AAAS 2010 in Review

February 25th, 2010

Each year the AAAS annual meeting brings together scientists, science organizations, and journalists from all over the world. This year the meeting was in San Diego. It was rainy.

A few highlights of my trip were the many discussions of dolphins, doomsday scenarios, and conversations about the changing face of science communication.

It turns out that dolphins might be a great model species for studying type 2 diabetes. However, several other researchers suggest that dolphins should be given non-human person status, which would make that kind of research incredibly difficult. The only reason that people feel all warm and fuzzy about dolphins is that they have an intelligence that we can recognize as similar in some ways to our own. This led to think that human-like intelligence should not be a factor in determining conservation status for animals since intelligence is something we don’t even understand and have a hard time defining. We need to get over ourselves and our over-inflated sense of importance in the universe before tackling these issues.

Mathematicians are finding new ways to use their skills by working with social scientists and urban planners to figure out how to plan for the weird things people do on sidewalks, roads, and in buildings.

It was reinforced that scientists need to remember to keep the public in the loop when planning and executing potentially controversial experiments. Transparency is key to things like hadron colliders and geo-engineering. Keeping people in the dark only leads to greater mistrust and development of more conspiracy theories. So, go talk to the people, you scientists!

And, on that note I’ll end with some points about science communication.

Bloggers for the large part were not allowed press access to AAAS. This is because historically AAAS has only allowed journalists working for accredited organizations to attend. Now, many freelancers, like myself, get around this issue by joining writing organizations like NASW. So, for all you serious science bloggers who didn’t get to attend this year, or who are regularly denied access to professional meetings, until the media landscape changes and new media professionals are considered press in their own right, consider joining an organization that will give you that accredited status. That’s how you get into the parties with the free drinks!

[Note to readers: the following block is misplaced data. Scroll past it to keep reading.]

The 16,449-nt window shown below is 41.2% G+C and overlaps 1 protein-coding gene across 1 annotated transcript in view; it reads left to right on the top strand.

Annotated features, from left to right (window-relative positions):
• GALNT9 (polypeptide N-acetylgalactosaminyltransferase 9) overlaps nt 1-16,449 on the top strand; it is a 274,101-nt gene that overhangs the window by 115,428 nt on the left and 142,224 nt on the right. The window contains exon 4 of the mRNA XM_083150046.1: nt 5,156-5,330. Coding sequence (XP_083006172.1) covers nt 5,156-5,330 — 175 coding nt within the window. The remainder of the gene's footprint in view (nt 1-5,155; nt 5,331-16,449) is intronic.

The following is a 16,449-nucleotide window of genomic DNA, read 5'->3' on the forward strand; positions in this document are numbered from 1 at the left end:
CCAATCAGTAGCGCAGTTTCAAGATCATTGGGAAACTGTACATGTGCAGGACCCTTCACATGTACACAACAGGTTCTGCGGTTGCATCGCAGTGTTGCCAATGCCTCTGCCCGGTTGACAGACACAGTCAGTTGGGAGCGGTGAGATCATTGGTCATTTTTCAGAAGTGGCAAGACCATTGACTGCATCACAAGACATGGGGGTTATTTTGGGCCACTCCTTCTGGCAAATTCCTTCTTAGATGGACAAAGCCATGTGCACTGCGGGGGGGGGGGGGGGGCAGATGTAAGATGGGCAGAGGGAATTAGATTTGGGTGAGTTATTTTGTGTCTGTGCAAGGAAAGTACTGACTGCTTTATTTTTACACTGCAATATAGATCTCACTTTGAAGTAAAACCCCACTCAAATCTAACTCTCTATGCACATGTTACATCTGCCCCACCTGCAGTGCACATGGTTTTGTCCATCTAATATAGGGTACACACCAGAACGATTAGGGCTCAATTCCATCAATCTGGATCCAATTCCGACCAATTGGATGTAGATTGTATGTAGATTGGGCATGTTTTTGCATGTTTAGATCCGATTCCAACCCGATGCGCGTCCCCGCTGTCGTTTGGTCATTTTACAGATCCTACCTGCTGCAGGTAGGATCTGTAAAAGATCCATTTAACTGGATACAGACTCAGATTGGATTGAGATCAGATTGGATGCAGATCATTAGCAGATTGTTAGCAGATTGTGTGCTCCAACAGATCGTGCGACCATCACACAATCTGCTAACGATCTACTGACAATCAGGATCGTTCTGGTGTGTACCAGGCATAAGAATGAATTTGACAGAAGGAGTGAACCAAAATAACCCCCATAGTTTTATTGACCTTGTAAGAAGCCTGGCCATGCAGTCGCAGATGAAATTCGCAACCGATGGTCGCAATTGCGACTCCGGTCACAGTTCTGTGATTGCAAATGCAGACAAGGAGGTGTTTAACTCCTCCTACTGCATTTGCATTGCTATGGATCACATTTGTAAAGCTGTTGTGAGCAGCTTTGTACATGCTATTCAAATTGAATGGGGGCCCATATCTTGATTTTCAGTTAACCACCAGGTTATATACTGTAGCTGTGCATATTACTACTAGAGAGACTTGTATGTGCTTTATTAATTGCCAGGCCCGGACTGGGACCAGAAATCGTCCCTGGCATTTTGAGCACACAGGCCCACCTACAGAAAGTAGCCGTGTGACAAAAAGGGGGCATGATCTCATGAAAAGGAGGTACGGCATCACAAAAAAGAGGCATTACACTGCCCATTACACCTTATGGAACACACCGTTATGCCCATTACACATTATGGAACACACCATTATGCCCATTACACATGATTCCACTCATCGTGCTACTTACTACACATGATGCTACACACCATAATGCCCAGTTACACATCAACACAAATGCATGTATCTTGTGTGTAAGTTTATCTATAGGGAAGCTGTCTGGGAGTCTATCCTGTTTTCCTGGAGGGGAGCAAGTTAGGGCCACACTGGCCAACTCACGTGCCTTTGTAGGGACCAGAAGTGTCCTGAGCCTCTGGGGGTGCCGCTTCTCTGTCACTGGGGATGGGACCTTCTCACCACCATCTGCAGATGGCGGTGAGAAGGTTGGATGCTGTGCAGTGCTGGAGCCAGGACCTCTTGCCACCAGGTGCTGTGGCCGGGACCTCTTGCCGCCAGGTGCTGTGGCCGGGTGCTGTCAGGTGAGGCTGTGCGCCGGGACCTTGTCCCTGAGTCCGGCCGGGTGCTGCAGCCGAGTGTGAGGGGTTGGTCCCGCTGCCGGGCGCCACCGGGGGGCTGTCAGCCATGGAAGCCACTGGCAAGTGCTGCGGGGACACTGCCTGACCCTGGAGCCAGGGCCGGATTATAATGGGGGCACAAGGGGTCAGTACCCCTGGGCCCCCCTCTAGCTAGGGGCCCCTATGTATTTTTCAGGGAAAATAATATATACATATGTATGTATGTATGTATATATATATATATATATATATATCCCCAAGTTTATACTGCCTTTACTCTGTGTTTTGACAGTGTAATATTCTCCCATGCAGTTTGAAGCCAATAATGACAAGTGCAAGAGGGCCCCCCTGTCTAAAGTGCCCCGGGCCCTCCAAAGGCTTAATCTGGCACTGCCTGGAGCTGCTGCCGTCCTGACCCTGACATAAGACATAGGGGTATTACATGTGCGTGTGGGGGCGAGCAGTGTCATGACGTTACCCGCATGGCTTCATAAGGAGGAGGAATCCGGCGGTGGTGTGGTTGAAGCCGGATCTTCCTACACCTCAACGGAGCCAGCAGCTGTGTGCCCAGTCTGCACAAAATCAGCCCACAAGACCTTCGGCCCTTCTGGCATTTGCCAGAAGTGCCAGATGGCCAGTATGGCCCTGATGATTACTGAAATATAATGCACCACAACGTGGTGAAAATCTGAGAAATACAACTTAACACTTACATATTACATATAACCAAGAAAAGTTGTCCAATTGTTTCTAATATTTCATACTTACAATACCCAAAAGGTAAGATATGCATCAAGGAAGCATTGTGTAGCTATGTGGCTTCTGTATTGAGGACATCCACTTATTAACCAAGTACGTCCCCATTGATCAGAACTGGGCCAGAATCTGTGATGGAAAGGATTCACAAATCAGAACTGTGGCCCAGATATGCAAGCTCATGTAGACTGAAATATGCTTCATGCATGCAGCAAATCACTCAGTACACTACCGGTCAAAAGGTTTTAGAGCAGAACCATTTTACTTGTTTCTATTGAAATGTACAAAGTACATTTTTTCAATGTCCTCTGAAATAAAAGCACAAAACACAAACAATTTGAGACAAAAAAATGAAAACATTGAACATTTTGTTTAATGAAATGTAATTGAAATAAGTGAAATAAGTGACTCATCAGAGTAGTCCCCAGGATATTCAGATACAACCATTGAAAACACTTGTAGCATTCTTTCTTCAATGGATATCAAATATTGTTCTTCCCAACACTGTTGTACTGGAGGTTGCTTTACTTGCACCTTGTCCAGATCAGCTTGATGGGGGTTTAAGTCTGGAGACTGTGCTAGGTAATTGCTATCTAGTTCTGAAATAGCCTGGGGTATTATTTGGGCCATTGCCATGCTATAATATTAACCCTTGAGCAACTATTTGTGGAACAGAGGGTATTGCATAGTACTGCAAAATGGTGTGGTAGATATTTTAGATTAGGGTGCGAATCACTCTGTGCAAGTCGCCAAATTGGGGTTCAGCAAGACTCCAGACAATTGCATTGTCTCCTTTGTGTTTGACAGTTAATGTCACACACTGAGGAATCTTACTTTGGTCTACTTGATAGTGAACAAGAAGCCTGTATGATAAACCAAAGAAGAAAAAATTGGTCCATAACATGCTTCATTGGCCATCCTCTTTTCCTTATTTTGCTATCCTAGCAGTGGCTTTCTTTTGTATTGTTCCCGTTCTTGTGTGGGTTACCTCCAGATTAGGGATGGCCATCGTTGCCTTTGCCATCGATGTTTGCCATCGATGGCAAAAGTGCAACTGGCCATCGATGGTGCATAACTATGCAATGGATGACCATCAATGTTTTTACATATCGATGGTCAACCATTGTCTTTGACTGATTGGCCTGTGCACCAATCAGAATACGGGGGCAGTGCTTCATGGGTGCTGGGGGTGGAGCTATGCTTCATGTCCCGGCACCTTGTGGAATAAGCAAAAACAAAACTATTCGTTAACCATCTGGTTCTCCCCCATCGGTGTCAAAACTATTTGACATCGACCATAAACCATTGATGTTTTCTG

Secondly, I was on a panel about empowering young scientists to help communicate science to the public. Several examples of what an organization called “Sense About Science” in the UK is doing in conjunction with “Voice of Young Science” were brought to light. There are lots of young scientists interested in helping to dispel myths related to science and health. We also discussed various aspects of what is wrong with science in the media these days as well as what is right with it. I expressed my view that new and social media are going to play an increasingly important role in getting science out to the public. Right now, although these online media forms do allow “echo-chambers” to form quite easily, they do allow exceptional access to information and distribution of ideas.

Finally, mass media is still slow to accept independent online media, and even resents its presence (for obvious reasons). However, science journalism can only benefit from people from all areas of the communication sphere working together. Mass media is shrinking, but it will not disappear, and independent media will continue to grow. Together they can make science communication even better.

The Things Roos Do

February 8th, 2010

Little did you know that kangaroos have the power to save the world.

A recent press release in my email in-box tipped me off to the hidden super-powers of our bouncing animal friends from the land of Aus.

According to the press release, a study published in 2009 found that bacteria living in the guts of roos produce cancer-fighting anzymes. When tested in mice, injections of bacterial spores had 35-40% success in fighting cancerous tumors.

“In the labs, we train the bacteria, so they develop their innate ability to colonise tumours, digesting them, and stimulating the body’s natural immune system,” said Assoc. Prof. Ming Wei from the Griffith Institute of Health and Medical Research.

This study got me to thinking about what else I have heard about kangaroos through the science grapevine, and I remembered another amazing kangaroo ability that was uncovered back in 2007… kangaroos can fight global warming.

Well, it’s actually once again thanks to the bacteria that live in their guts that kangaroos have the fate of the world on their shoulders.

Most ruminants, animals with stomachs capable of fermentation, produce LOTS of methane. Methane is known to be a powerful greenhouse gas and a major factor in global climate change. Most of the methane released into the atmosphere related to human activities comes from our livestock. So, scientists are trying to figure out how to reduce the methane produced during the ruminant digestive process.

Back to kangaroos… kangaroos are foregut fermenters like cows, but it turns out that they don’t produce methane. The bacteria in their guts utilize a slightly different chemical process from that of other fermenting bacteria, and produce acetate as a bi-product instead.

Now that they have this interesting piece of information, scientists are on working on transferring kangaroo bacteria into cows. The problem they have to solve is how to get the bacteria to live in a stomach that is both anatomically and environmentally different from that of the kangaroo.

I wonder if it might be easier to get people to eat kangaroo.